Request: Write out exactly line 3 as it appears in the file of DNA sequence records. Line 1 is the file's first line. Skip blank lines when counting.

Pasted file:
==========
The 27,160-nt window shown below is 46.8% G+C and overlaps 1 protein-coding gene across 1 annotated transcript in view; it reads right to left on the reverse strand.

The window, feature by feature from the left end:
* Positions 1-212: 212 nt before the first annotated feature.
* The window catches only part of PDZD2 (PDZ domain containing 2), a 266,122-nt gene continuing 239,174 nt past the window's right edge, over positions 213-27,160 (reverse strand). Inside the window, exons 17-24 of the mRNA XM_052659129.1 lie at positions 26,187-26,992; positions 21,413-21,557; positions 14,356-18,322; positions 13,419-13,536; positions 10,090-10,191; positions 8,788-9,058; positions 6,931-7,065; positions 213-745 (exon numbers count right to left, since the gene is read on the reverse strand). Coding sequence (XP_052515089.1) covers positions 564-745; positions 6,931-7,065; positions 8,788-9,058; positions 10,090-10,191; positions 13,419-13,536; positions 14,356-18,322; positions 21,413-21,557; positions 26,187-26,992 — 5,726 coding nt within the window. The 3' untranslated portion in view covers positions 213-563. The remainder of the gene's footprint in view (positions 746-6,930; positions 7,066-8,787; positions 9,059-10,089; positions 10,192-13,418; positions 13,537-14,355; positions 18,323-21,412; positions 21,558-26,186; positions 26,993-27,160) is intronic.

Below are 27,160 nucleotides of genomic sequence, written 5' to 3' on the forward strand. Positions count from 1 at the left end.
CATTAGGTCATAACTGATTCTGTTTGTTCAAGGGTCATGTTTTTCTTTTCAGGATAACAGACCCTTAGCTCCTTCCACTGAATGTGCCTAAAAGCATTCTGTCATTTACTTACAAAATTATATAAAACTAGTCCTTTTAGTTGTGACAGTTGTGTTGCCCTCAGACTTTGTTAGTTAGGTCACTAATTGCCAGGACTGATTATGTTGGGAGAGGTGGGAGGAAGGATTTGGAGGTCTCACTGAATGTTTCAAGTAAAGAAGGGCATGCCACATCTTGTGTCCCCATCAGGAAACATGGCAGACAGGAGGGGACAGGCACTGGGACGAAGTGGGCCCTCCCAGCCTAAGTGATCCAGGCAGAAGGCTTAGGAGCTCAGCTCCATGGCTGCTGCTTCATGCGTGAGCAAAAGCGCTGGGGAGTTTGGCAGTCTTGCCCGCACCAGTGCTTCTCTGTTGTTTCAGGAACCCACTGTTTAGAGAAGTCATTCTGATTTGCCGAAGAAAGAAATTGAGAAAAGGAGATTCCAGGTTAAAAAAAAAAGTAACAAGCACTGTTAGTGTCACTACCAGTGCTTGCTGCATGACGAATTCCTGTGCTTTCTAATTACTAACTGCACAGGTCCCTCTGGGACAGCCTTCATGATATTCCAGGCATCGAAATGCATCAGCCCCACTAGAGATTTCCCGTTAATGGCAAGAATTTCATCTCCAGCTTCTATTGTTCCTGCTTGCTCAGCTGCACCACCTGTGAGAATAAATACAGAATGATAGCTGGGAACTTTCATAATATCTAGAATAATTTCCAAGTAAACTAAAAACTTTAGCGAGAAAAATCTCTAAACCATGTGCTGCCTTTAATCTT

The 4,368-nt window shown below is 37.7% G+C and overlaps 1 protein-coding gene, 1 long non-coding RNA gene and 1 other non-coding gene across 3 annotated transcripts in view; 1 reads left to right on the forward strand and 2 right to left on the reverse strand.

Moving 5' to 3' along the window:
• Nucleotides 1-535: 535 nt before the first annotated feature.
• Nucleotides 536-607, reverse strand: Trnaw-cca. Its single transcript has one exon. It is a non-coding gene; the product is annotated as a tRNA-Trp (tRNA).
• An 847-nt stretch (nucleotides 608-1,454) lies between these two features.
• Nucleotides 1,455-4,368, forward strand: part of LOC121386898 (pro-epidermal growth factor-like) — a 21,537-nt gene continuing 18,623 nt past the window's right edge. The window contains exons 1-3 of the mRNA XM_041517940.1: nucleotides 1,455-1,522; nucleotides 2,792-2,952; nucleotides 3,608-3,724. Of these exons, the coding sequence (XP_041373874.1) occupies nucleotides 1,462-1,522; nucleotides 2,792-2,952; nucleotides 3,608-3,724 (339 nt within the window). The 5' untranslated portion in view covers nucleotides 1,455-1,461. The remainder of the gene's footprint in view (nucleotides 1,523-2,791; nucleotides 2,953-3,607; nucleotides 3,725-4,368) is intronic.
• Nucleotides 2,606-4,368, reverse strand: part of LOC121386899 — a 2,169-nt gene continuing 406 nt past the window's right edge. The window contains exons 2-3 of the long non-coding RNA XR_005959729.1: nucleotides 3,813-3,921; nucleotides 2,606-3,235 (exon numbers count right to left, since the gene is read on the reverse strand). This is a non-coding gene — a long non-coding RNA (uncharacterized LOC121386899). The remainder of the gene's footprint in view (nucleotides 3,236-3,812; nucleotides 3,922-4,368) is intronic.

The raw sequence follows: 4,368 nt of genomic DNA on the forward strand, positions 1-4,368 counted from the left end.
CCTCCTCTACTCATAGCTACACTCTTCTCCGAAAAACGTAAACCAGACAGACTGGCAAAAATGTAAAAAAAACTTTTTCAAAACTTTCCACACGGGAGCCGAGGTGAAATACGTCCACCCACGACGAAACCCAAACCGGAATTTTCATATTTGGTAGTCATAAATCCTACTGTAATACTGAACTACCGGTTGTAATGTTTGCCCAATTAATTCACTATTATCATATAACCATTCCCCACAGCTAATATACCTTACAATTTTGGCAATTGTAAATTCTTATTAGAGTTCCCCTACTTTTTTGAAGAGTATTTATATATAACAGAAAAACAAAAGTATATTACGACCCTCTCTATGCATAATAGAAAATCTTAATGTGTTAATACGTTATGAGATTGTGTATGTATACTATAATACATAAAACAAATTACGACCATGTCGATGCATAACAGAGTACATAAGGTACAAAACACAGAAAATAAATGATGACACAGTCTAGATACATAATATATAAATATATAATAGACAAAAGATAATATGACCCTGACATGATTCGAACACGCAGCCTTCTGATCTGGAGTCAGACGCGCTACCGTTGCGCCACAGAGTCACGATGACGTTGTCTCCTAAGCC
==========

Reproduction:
* Positions 1-212: 212 nt before the first annotated feature.